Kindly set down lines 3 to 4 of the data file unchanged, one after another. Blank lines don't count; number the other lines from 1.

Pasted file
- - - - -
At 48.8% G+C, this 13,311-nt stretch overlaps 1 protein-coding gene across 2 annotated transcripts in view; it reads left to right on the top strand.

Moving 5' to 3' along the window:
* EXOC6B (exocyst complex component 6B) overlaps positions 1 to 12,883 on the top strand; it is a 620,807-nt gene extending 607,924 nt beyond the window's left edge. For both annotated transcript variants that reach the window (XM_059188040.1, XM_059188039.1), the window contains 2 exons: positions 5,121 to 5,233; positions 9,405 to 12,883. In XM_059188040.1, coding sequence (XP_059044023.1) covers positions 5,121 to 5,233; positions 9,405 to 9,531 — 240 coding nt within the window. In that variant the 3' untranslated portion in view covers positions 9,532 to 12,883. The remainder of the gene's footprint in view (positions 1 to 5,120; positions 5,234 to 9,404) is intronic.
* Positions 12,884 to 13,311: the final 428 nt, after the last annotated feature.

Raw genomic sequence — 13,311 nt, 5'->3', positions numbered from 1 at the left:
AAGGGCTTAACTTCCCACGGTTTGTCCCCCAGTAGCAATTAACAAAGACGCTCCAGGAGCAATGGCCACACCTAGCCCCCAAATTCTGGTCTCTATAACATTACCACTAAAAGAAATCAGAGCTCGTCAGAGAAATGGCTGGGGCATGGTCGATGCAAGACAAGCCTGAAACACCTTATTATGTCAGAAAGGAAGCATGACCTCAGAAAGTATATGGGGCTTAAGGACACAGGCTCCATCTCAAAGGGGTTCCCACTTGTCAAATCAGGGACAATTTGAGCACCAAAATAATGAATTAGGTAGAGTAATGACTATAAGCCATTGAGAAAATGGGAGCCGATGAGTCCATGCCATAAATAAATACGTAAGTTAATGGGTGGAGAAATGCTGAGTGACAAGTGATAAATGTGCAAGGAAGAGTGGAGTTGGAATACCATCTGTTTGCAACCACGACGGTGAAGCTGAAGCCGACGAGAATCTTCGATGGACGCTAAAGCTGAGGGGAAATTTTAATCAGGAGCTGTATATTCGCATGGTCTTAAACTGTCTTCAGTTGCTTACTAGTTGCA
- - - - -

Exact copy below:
* EXOC6B (exocyst complex component 6B) overlaps positions 1 to 12,883 on the top strand; it is a 620,807-nt gene extending 607,924 nt beyond the window's left edge. For both annotated transcript variants that reach the window (XM_059188040.1, XM_059188039.1), the window contains 2 exons: positions 5,121 to 5,233; positions 9,405 to 12,883. In XM_059188040.1, coding sequence (XP_059044023.1) covers positions 5,121 to 5,233; positions 9,405 to 9,531 — 240 coding nt within the window. In that variant the 3' untranslated portion in view covers positions 9,532 to 12,883. The remainder of the gene's footprint in view (positions 1 to 5,120; positions 5,234 to 9,404) is intronic.
* Positions 12,884 to 13,311: the final 428 nt, after the last annotated feature.